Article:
|Experimental design considerations for efficient and specific gene knockin using a CRISPR-Cas9 for HDR with synthetic crRNA and tracrRNA|
Hidevaldo B. Machado, John A. Schiel, Maren Mayer-Gross, Eldon T. Chou, Melissa L. Kelley, Anja van Brabant Smith. Dharmacon, part of GE Healthcare, 2650 Crescent Drive, Lafayette, CO 80026, USA
Precise genome engineering with CRISPR-Cas9 and single-stranded DNA oligo or double-stranded DNA plasmid donors via homology-directed repair (HDR).
|Exosomes promote survival in squamous head and neck cancer cells after ionizing radiation|
Lisa Mutschelknaus, Carsten Peters, Klaudia Winkler, Ramesh Yentrapalli, Theresa Heider, Michael J. Atkinson, Simone Moertl
Exosomes are important intercellular communicators in the acute radiation stress-response. These nanometer-sized extracellular vesicles confer protective signals to neighboring cells and therefore promote the tumorigenic and radioresistant phenotype of head and neck cancer cells.
|Super-resolution single molecule localization microscopy of the exocytotic machinery underlying insulin secretion.|
Deirdre M. Kavanagh, Alison Dun, Rory R. Duncan, and Colin Rickman.
Single molecule imaging of the tSNARE proteins involved in insulin secretion.
|A Synthetic CRISPR-Cas9 System for Homology-directed Repair|
John A. Schiel, Maren M. Gross, Emily M. Anderson*, Eldon T. Chou, Anja van Brabant Smith Dharmacon, part of GE Healthcare, 2650 Crescent Drive, Lafayette, CO 80026, USA
Synthetic, dual-RNA-encoded Cas9 is used for precise homology-directed repair (HDR) gene engineering. Both short and long (GFP) inserts are covered.
|CRISPR-Cas9 genome editing utilizing chemically synthesized RNA|
Kaizhang He, Eldon Chou, Amanda Haas, Žaklina Strezoska, Melissa L. Kelley, and Anja van Brabant Smith Dharmacon, part of GE Healthcare, 2650 Crescent Drive, Lafayette, CO 80026, USA
CRISPR-Cas9 gene editing using synthetic crRNA:tracrRNA or sgRNA is highly efficient and easy to use. Synthetic crRNA:tracrRNA is uniquely suited to in vitro and in vivo applications, in particular, DNA-free approach with Cas9 mRNA. Chemical synthesis of guide RNAs allows accurate and rapid production of arrayed crRNA libraries for high-confidence, loss-of-function screens.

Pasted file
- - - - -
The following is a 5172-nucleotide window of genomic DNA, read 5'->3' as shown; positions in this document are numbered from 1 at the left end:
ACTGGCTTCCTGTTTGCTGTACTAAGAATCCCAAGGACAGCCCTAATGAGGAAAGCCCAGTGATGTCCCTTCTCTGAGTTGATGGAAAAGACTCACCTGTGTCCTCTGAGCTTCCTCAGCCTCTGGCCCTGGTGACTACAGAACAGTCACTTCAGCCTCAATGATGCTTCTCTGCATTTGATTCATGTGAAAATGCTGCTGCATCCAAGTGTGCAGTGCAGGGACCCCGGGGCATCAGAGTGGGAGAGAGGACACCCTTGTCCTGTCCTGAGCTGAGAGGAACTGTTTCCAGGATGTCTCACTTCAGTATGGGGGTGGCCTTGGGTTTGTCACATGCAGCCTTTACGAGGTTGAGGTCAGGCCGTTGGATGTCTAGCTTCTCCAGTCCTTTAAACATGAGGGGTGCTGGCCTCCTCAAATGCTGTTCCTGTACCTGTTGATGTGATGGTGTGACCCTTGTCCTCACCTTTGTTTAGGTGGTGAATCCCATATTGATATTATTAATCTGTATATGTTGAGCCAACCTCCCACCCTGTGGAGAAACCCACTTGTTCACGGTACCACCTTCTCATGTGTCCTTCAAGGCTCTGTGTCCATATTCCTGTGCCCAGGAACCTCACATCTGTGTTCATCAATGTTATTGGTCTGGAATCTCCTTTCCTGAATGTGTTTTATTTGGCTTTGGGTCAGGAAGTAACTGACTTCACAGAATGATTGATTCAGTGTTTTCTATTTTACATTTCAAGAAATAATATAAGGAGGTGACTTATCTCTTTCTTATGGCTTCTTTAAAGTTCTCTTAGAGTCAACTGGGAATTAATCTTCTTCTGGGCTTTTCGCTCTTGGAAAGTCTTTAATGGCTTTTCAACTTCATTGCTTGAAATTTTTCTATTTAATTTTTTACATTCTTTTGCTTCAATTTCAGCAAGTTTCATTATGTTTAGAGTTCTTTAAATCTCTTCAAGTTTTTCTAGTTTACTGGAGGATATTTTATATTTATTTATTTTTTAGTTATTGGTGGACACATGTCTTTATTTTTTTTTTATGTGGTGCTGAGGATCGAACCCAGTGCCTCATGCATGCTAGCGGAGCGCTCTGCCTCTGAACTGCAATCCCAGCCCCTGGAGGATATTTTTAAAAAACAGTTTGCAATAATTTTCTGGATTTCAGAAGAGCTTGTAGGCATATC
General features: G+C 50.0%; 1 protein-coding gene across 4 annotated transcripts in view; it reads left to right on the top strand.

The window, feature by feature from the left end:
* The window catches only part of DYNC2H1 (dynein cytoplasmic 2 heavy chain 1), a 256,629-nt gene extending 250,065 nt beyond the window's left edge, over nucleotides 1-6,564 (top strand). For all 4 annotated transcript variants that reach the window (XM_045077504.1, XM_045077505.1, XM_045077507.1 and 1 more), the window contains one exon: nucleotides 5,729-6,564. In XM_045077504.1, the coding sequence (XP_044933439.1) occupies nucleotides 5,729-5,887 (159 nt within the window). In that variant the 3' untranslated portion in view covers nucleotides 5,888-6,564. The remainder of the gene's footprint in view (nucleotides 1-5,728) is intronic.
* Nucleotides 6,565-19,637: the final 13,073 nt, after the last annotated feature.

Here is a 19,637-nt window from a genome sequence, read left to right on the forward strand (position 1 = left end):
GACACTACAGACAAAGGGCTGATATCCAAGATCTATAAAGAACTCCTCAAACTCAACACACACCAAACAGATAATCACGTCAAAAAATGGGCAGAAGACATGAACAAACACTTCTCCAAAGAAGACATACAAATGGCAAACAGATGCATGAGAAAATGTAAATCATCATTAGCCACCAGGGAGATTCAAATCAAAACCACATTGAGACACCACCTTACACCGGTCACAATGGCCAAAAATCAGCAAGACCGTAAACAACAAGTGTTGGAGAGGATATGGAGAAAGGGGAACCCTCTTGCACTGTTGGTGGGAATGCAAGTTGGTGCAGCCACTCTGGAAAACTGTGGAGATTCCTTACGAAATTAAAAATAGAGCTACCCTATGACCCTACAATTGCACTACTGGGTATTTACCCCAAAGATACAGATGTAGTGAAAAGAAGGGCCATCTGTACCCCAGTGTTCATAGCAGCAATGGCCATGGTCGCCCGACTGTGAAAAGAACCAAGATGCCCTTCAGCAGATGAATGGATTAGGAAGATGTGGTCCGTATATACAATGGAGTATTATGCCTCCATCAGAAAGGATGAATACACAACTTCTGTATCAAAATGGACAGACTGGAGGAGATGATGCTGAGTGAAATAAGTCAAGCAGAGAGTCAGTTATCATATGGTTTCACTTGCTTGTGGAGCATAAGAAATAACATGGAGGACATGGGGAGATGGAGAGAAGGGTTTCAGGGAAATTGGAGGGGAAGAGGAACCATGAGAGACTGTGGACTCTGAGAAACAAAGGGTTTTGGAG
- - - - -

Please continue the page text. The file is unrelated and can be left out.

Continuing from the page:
|Deep Phenotyping - Harnessing Data Richness for Unsupervised High-Content Analysis|
Huang Dong, Wang Yi, Maciej Hermanowicz, Ke Yiping, Maja Choma, Lee Kee Khoon, Frederic Bard
Recognising the key challenges, we develop an end-to-end computational framework for HCA dubbed “Deep Phenotyping” that perform unsupervised analysis to leverage on the data richness for the discovery of unknown sub-phenotypes with minimal labeling cost.
|Assessment of the Anti-angiogenic Effect of VEGFR2 siRNA in Clonetics™ HUVEC using the Lonza 4D-Nucleofector™ System|
Srinivasan Kokatam1 , Kanchan Tiwari1 , Jenny Schroeder2 , Andrea Toell2 , Lubna Hussain3, Preeti Kapoor1
In the current study we have used siRNA targeting VEGFR2 as an example to study knockdown of VEGFR2 and subsequent inhibition of tube formation by HUVECs on Growth Factor Reduced Matrigel™ in a 96-well plate format. The same strategy can be used for screening and validating siRNA based inhibitors of the angiogenic process in vitro and thus could be of utility in anti-cancer screening strategies.
|Targeting Acute Pancreatitis by Small Molecule Inhibitors of Cyclophilin D|
M. Awais, E. Shore, R. Gibson, N. Kershaw, D. Latawiec, S. Pandalaneni, M.A. Javed, L. Wen, D.N. Criddle, N. Berry, L-Y. Lian, P. O’Neill, R. Sutton
Cyclophilin D (CypD) promotes opening of the mitochondrial permeability transition pore, a major contributor to acute pancreatitis. We are developing small molecule inhibitors of CypD as a possible treatment for AP and other conditions where the MPTP plays a role.
|The Pathogen Box: A Catalyst for Neglected Disease Drug Discovery|
Benoît Laleu*, Thomas Spangenberg, Wesley Van Voorhis, Angelique Doy, Dylan Pillai, Andreas Verras, Joie Garfunkle, Jeremy Burrows, Timothy Wells, Paul Willis
Modelled after the Malaria Box, the Pathogen Box contains ~400 diverse drug-like molecules active against neglected diseases of interest such as Chagas disease, cryptosporidiosis, hookworm, sleeping sickness, leishmaniasis, lymphatic filariasis, malaria, onchocerciasis, schistosomiasis, trichuriasis, tuberculosis.
|DNA-free CRISPR-Cas9 genome engineering in zebrafish|
Amanda Haas, Alex J. Blasky*, Rytis Prekeris*, John A. Schiel, Melissa L. Kelley, and Anja van Brabant Smith | Dharmacon, now part of GE Healthcare, 2650 Crescent Drive, Suite 100, Lafayette, CO 80026, USA *University of Colorado - Anschutz Medical Campus, Department of Cell & Developmental Biology, Denver, CO, USA
Poster describing the advantages of a DNA-free gene editing system and the application of this system in zebrafish.
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